Our experience has shown that the more accessible you set the reserve, the greater the degree of competitive interest and the earlier bidding wars are likely to begin. I would strongly suggest setting the reserve as low as possible.
By Wednesday night the price had not budged from $5,000.00 and I was "too bummed to blog." (Anyone else out there ever get that feeling? You just can't find it in you to post something, even though part of you is itching to type?)
I had spent much of Tuesday emailing......every news outlet and newspaper in Atlanta--right next to Cobb County, one of the biggest sources of Google Ads on cobb.com. I spent most of Wednesday seeking out as many entities as possible that might want cobb.com, then emailing them with news of the auction.
Believe it or not, this effort was not entirely self-serving. It was only by chance that I snagged cobb.com in 1999 and I would have appreciated hearing about it before I stumbled on it. Plus, some organizations who have expressed an interest in acquiring cobb.com are just not the sort to subscribe to "domain reservation" systems. (Besides, such systems don't notify of auctions, or do they? Is there a unified scheme for letting people know of every possible chance they have to acquire a specific name?)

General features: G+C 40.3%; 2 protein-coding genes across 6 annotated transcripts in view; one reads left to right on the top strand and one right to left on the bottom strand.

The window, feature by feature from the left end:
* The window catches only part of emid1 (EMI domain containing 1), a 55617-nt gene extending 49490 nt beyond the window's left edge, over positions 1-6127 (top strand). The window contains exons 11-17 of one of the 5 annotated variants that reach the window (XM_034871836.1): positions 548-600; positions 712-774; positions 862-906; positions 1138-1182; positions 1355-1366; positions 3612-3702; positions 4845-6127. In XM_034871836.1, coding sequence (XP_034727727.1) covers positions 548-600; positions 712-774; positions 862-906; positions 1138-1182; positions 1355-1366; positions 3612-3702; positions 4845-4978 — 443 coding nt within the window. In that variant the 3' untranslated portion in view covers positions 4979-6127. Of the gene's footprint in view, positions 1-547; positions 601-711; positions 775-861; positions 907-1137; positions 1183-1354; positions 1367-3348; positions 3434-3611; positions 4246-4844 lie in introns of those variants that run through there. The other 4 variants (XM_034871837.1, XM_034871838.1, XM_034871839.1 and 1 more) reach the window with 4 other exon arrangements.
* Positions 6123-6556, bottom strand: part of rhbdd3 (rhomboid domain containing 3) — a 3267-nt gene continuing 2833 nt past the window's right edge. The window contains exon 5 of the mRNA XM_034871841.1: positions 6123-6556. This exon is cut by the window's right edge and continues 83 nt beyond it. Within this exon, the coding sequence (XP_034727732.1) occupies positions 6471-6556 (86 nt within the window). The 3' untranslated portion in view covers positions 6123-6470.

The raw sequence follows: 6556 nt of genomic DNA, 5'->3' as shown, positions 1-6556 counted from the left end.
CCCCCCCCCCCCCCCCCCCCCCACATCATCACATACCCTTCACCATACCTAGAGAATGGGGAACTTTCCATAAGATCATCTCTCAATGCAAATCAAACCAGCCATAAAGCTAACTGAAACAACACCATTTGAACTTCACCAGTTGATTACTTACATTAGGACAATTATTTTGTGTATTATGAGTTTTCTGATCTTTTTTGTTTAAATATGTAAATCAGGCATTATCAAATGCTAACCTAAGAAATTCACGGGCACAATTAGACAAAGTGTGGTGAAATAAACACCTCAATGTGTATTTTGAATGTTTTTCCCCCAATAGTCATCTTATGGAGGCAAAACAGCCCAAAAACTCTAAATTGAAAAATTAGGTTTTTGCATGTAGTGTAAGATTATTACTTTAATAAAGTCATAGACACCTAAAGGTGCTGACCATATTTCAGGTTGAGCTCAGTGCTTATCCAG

I was somewhat encouraged to wake up today and find the bid price had risen to $7,700. Still off by a factor of ten IMHO, but at least it was an improvement over five grand. For my pains so far I have learned many things. Here are some of them:
- Auctions are not good for folk with delicate nerves.
- There is a company called Cobb Manufacturing that makes one of the world's top-ranked .50 calibre rifles and other very serious looking weapons.
- One of the top companies for Subaru tuning parts is Cobb Tuning (their web site mkaes me want to buy a Subaru and tune it up).
- Notice of an auction--where there's no reserve or the reserve has been met--is notification that the item at auction is going to change hands. There is going to be a new owner. This is quite different from "Would you like to by X?" It is more like "Do you want to be the person who owns X?" And also "Are you okay with X belonging to someone other than you?"
That's a perspective on auctions that I never had before, despite all the auctions I've been to and bought from (this from a guy who not only buys on eBay today but helped drive bulls to auction back in the eighties ). We live and learn, hopefully, on both counts.